It is the end of the day. All I have to do now is go to sleep and wake up and we’ll be rushing to Fort Hood to pick up my husband from his 4th and final homecoming from Iraq.
It’s now the end of the day and I’m finally taking a minute to myself (somewhat: my children are drawing on the white board behind me). There may still be alc
It’s hard to believe that it’s been two years since I marched across that parade field myself. I’ve stood in the stands twice before. The music is pumping. Kids are alternating between crying and screaming and fidgeting because most of us get there an hour early at least. Then the waiting. Waiting. Waiting for the music to start. Waiting for the buses to pull up in front of the parade field, their doors facing away so we can’t see the troopers debarking. They form up behind the buses and the families are all chanting Move that bus. The stands shake from the noise. Your voice is hoarse from yelling.
And then they move the buses. The formation moves in step across the field. You can hear the commands from the sergeant major or the first sergeant leading them. The guest speaker, whoever it is, keeps his or her remarks to less than a minute, knowing no one wants to hear what he’s got to say. Then the invocation. And finally the word everyone, soldiers and families alike are waiting for: DISMISSED.
And it’s utter and complete chaos. Families swarm the field. The formation disperses as soldiers scan the crowd for kids who have grown up in the year they’ve been gone. For wives who’ve had babies or colored their hair or put on make up for the first time since he left. For the husbands who have gotten a hair cut or put on a nice shirt or maybe, came straight from work and so blend in with everyone else in uniform.
Then you see him. He looks taller. Tired from traveling for two days. He hasn’t shaved. But a slow smile spreads across his face. And that first kiss is magic, pure magic. If the kids are there, they get to him first, jumping into his arms with cries of Daddy Daddy.
It’s only a moment, but it’s the moment you waited for a year or more for. For some of us, it’s the moment we’ve been waiting almost a decade for: the last homecoming. It’s all the more precious.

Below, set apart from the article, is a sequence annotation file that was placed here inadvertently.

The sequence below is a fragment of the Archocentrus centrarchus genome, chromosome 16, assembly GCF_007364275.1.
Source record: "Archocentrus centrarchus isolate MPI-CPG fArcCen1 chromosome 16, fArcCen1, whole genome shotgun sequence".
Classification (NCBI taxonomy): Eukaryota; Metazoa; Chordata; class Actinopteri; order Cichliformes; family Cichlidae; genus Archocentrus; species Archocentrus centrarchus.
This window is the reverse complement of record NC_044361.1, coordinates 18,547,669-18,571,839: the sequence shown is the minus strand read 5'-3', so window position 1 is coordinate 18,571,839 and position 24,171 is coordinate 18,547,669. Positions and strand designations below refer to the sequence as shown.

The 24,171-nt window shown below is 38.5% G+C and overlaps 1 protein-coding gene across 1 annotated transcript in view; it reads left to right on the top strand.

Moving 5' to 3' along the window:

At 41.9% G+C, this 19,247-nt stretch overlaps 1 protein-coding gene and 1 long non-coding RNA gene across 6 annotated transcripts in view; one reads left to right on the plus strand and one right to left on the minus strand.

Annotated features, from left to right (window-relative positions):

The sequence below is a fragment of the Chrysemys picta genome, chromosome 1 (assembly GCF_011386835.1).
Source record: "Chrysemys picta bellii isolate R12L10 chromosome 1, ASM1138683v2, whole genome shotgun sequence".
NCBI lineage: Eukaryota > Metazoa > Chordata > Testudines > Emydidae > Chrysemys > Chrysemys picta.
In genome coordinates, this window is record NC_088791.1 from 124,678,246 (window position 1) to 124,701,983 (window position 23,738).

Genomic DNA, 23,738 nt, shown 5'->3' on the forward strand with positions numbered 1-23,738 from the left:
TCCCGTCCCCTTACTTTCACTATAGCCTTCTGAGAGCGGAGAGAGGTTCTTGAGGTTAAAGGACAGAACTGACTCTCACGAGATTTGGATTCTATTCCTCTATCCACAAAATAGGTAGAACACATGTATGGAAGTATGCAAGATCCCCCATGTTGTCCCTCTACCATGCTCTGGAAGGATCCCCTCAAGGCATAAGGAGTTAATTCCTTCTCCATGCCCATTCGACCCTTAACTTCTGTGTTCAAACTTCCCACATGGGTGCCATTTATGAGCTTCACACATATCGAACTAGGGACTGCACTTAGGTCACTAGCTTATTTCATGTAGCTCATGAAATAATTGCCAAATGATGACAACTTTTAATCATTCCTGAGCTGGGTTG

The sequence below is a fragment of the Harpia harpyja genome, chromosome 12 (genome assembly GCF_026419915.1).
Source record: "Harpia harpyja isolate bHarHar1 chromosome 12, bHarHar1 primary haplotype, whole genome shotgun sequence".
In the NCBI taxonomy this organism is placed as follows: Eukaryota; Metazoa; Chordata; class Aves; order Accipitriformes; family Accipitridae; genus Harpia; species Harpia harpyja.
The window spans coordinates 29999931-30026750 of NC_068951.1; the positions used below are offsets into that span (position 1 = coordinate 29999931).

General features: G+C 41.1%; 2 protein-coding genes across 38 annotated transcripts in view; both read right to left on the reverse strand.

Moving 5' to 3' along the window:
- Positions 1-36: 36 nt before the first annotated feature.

In honor of my husband redeploying (hopefully) I’m posting an unedited, unrevised excerpt from the next book in my Coming Home series: Evan and Claire’s story Until There Was You. Evan hasn’t seen Claire in three months, since she redeployed before him and he didn’t expect that she’d meet him on the field. But I wanted to share because it captures the feeling of being someone walking across that field as opposed to waiting in the stands.
I hope you enjoy it.
And to all of our troops who are finally coming home, welcome home.
Excerpt from Until There Was You
Three Months Later, Fort Hood
Let go of me.
I’m not kidding, Loehr. You don’t have the right to touch me.
There was something off, some strain Evan had never heard in all the years he’d known Claire. But he didn’t release her. She looked about to collapse, like she was running on adrenaline and morphine all rolled into a nice drug coctail.
Claire didn’t do drugs. She also didn’t do sympathy.
But he still wasn’t letting her go.
Evan stared out the window of the bus as it moved to the parade field in front of the First Cavalry Division headquarters. The stands were filled with families, music pumped wildly across the field. Chants of move that bus reverberated through the night air.
His chest tightened as he waited for his troops to pile off the bus. He grinned as one of his platoon sergeants, Reza Iaconelli shuffled past.
“You look like a man with a plan,” Evan said.
“Oh there’s a plan all right.” His dark eyes glittered in the false illumination from the bus. “It involves Steel Reserve and a box of trojans.”
Evan rolled his eyes. “Just don’t go to jail this time.”
Reza grunted. “You’re never going to stop bringing that up, are you?”
“Not as long as we’re both still alive and kicking.”
Reza shook his head and shuffled past. Evan looked over the field toward the waiting stands. There was no reason to think she’d be there. He’d had no contact. Not an email. Not a phone call. Hell, he’d checked her Facebook. Not a single update.
It was like Claire Montoya had redeployed from Iraq three months earlier and had fallen off the face of the earth. He tried not to be bitter. It wasn’t like they were friends. Hell, half the time they were barely able to be in the same room together.